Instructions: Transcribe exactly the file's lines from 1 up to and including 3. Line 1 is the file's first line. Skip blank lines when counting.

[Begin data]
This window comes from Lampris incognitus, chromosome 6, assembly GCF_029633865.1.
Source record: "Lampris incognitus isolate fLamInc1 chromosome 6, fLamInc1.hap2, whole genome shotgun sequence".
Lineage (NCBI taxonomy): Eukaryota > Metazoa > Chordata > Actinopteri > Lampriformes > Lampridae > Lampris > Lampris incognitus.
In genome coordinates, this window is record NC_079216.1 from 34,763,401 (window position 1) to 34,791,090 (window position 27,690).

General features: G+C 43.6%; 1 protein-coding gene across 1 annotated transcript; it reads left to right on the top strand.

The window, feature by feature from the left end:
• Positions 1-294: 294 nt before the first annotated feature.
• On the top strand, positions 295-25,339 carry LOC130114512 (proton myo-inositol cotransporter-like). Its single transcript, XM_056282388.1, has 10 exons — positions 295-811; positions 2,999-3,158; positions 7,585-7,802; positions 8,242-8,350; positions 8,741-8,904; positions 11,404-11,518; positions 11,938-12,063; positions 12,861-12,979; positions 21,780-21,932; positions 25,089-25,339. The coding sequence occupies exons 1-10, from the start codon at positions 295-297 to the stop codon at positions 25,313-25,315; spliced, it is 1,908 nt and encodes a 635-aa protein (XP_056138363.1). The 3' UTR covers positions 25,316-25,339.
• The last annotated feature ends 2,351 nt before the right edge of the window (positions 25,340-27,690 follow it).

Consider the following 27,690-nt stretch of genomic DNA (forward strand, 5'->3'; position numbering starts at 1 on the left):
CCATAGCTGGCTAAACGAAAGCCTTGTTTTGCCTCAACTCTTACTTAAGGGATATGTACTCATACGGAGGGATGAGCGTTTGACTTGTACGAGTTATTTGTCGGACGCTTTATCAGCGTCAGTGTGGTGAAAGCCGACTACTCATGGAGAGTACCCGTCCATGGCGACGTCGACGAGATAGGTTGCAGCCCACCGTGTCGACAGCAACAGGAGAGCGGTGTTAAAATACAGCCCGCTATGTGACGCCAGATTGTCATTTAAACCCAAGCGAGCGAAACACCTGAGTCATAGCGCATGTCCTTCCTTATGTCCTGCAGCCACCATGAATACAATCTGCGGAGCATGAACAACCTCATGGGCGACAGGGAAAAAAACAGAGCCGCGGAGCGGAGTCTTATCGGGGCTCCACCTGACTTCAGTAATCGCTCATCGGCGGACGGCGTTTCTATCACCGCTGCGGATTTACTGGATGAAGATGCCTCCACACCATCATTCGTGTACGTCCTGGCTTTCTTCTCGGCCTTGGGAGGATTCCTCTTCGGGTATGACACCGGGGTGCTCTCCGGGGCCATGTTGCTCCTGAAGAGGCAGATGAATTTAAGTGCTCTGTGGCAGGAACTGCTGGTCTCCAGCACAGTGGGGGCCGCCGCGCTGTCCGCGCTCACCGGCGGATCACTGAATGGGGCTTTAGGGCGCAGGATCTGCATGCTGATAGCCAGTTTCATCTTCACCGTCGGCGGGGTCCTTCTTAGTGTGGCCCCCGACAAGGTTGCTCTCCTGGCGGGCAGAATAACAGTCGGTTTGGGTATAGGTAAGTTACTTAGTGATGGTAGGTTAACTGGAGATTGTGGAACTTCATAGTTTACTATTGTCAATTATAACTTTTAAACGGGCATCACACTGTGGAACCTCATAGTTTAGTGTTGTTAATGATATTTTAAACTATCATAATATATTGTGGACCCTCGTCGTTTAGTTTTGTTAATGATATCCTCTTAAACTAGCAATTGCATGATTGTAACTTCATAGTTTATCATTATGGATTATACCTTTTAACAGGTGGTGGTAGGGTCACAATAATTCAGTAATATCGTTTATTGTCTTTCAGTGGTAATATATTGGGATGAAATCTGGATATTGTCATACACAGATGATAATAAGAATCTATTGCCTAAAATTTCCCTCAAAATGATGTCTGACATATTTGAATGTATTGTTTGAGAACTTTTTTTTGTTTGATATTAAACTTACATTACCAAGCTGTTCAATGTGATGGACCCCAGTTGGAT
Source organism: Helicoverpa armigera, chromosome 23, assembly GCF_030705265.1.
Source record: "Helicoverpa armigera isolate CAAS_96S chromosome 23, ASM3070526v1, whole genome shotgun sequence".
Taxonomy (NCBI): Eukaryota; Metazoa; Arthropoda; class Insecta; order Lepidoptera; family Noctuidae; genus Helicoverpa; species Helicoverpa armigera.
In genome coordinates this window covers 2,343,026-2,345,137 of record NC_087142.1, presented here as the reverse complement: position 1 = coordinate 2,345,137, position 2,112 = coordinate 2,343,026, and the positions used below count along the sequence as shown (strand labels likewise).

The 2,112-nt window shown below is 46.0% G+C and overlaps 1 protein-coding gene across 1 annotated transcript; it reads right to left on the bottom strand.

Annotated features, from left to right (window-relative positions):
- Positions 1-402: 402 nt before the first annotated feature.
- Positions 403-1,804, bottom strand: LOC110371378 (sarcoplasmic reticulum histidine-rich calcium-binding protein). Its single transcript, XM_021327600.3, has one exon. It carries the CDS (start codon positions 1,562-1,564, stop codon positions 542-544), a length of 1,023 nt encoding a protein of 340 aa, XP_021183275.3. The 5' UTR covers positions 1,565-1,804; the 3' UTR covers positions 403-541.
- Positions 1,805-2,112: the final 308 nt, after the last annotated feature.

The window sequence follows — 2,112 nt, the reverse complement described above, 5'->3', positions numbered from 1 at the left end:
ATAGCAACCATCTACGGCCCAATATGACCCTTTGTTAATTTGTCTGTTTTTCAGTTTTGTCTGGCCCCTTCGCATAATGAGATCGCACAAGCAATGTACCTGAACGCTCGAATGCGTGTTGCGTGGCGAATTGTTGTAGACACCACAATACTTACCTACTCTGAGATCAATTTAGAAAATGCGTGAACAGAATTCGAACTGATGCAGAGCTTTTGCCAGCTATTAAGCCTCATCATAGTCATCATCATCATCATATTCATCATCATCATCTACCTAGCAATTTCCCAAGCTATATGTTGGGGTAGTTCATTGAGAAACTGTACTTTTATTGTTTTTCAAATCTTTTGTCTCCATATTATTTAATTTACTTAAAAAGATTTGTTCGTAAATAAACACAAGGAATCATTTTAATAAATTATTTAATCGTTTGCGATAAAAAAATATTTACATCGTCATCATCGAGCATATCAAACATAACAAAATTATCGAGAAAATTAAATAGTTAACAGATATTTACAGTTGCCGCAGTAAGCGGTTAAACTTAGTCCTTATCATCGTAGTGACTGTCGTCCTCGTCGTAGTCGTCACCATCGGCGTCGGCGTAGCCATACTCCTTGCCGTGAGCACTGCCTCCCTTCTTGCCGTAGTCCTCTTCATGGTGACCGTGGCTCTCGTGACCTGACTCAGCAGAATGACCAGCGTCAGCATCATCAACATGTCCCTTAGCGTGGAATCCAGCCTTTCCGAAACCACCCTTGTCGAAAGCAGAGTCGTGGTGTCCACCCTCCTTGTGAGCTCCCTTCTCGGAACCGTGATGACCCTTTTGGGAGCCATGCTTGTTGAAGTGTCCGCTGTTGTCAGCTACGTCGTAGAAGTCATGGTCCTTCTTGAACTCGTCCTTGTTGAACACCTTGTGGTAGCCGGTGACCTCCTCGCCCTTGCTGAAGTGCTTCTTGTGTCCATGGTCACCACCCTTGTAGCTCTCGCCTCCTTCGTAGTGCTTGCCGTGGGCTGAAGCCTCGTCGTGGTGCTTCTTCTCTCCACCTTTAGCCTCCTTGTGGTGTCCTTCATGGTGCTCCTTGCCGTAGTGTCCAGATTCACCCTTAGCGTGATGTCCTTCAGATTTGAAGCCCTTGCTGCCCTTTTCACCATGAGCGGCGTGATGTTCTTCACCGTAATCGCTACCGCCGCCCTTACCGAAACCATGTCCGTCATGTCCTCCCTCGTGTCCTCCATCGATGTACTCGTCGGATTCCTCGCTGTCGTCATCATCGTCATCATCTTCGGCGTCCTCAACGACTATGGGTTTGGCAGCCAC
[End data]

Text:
This window comes from Lampris incognitus, chromosome 6, assembly GCF_029633865.1.
Source record: "Lampris incognitus isolate fLamInc1 chromosome 6, fLamInc1.hap2, whole genome shotgun sequence".
Lineage (NCBI taxonomy): Eukaryota > Metazoa > Chordata > Actinopteri > Lampriformes > Lampridae > Lampris > Lampris incognitus.